Rep. Eric Cantor, R-Virginia
(CBS News) -- The Supreme Court gave some validation to the Affordable Care Act on Thursday when it declared the law constitutional, but House Majority Leader Eric Cantor is ready to move forward with yet another House vote to repeal the controversial law.
"We know that most of the American people don't like this law," Cantor said on CBS' This Morning Friday. The House, he said will "look towards the kind of health care people want," which he said is "patient-centered."
Cantor said that the Republican-led House will take up a repeal vote on July 11th, after Congress comes back from its July 4th recess. The House first voted to repeal the law in January 2011, soon after Republicans took control. The move, however, was essentially symbolic.
The Senate Republican Leader Mitch McConnell also said Thursday that Congress should repeal the law, but Democrats have control of the Senate.
Democrats, for their part, have told Republicans to move on. "Our Supreme Court has spoken. The matter is settled," Senate Majority Leader Harry Reid said on the Senate floor Thursday. "It's time for Republicans to stop fighting yesterday's battles."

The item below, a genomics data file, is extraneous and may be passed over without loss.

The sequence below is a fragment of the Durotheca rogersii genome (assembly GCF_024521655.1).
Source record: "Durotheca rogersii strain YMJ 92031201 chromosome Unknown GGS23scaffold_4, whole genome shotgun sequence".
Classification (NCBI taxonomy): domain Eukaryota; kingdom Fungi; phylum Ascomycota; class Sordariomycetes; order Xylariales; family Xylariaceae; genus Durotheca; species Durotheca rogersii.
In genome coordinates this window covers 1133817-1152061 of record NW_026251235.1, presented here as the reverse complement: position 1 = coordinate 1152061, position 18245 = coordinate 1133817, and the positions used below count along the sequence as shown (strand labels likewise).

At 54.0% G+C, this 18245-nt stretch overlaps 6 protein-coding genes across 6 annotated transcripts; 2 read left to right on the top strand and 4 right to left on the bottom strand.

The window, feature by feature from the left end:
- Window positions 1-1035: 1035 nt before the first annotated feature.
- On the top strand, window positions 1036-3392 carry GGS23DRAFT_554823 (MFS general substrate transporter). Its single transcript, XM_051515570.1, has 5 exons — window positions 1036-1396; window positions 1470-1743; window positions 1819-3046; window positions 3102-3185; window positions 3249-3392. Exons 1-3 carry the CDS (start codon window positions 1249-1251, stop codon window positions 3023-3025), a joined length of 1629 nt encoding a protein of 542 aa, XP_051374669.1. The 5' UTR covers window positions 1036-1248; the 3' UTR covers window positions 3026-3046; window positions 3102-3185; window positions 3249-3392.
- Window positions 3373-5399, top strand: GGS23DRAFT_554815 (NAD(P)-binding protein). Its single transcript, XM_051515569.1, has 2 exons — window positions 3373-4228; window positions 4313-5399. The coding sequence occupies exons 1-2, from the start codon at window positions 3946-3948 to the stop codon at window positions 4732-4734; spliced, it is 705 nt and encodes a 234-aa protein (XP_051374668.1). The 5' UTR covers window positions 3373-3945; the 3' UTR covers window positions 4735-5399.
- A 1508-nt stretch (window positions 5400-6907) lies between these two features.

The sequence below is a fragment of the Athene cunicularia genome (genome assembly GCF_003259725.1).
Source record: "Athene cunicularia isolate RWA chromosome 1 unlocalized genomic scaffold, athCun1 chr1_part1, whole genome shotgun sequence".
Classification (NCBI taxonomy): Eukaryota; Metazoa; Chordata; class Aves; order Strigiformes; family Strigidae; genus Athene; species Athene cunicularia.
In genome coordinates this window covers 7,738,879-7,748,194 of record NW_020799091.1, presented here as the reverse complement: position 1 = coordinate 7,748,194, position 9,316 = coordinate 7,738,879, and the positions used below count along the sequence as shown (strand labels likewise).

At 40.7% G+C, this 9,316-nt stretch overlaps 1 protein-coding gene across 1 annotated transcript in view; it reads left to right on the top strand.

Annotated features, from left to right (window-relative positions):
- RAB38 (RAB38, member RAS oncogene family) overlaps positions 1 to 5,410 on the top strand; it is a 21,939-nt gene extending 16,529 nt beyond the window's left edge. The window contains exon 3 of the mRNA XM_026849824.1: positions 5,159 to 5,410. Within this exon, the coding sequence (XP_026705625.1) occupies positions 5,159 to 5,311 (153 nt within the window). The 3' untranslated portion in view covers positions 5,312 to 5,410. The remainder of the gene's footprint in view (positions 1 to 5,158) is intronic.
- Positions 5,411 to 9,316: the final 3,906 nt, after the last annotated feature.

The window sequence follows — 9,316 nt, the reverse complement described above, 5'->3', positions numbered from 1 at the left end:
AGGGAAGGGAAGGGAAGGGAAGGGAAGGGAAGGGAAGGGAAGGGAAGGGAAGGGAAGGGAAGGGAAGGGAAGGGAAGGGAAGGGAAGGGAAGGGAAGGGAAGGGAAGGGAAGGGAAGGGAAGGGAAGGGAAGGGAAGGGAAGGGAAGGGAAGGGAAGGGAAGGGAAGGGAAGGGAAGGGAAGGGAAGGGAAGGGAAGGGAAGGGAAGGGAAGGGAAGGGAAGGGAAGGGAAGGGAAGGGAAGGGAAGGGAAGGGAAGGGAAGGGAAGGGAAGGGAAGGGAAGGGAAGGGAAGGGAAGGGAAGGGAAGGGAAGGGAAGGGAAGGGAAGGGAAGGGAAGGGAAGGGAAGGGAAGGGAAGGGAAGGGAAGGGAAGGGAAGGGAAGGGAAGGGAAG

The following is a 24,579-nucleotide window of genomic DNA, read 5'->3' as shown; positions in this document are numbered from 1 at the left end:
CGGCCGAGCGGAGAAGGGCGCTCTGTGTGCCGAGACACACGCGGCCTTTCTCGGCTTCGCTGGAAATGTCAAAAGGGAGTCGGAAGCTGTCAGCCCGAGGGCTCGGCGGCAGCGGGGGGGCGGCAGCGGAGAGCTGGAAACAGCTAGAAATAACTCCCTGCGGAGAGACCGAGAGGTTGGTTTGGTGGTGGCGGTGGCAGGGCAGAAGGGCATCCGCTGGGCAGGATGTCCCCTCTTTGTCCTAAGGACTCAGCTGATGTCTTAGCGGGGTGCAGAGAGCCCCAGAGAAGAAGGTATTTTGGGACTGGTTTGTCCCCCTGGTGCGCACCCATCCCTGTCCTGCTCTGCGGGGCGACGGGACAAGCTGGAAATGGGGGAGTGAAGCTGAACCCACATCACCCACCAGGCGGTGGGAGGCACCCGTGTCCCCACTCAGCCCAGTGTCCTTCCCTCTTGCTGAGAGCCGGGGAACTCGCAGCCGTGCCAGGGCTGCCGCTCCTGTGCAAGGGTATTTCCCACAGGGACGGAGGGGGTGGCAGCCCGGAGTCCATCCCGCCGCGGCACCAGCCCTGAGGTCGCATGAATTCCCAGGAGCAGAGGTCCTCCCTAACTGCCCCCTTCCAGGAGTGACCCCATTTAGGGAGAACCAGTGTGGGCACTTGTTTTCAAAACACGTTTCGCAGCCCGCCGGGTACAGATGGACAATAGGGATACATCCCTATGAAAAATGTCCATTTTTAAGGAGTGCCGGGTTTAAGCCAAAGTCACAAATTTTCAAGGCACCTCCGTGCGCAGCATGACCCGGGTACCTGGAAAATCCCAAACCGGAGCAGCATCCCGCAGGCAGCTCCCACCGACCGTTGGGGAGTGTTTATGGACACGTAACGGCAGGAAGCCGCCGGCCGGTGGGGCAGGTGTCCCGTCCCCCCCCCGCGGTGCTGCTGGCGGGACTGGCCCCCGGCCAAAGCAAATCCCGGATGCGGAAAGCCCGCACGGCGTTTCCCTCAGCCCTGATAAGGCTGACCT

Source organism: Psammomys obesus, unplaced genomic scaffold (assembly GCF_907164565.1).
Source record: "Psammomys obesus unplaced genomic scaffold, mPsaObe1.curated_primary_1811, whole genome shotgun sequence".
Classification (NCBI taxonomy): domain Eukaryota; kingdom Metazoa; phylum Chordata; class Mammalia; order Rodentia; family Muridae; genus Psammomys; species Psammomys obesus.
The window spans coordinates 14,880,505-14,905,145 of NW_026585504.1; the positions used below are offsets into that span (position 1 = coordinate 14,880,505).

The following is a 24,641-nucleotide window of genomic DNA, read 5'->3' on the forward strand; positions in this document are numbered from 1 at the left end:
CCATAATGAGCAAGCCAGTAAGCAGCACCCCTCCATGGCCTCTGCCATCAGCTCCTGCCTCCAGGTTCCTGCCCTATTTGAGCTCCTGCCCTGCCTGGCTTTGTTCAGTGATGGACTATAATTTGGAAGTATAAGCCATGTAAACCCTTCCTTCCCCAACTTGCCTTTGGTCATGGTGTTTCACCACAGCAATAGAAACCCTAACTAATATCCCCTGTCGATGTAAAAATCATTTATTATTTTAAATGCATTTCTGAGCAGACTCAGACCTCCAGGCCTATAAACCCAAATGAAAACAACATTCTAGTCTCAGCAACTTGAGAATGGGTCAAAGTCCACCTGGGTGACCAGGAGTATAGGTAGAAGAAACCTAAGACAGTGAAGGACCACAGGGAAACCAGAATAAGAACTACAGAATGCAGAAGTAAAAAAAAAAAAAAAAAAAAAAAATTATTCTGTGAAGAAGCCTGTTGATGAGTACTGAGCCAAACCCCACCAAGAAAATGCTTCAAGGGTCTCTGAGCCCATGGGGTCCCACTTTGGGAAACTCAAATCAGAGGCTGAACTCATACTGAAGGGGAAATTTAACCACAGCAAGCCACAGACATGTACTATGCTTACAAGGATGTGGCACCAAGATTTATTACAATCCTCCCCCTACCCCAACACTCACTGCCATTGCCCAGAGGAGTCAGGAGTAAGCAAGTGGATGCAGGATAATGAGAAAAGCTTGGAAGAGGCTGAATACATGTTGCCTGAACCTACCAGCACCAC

Cantor said that the continued debate over the health care law is "all about this election and whether this law is going to go forward or not... Mitt Romney will be the one that will, frankly, get the health care that most people want back on track."
The most controversial aspect of the health care law is the individual mandate, which requires all Americans who can afford it to get health insurance. Mitt Romney says he opposes it on the federal level, even though he implemented a mandate in the state of Massachusetts as governor.
When asked whether he could ever support a mandate, Cantor specifically referred in his response to a "Washington" mandate.
"I did not support Washington requiring someone to purchase health care and then telling someone what kind of health care coverage that's going to be, which is exactly what this Obamacare bill is," he said.
Cantor noted that the court upheld the mandate on the basis that it amounts to a tax -- even though Democrats during the health care debate promised not to raise taxes on anyone. "They also said you'll be able to keep the health care you like under our program, which we know is not the case as well," he said.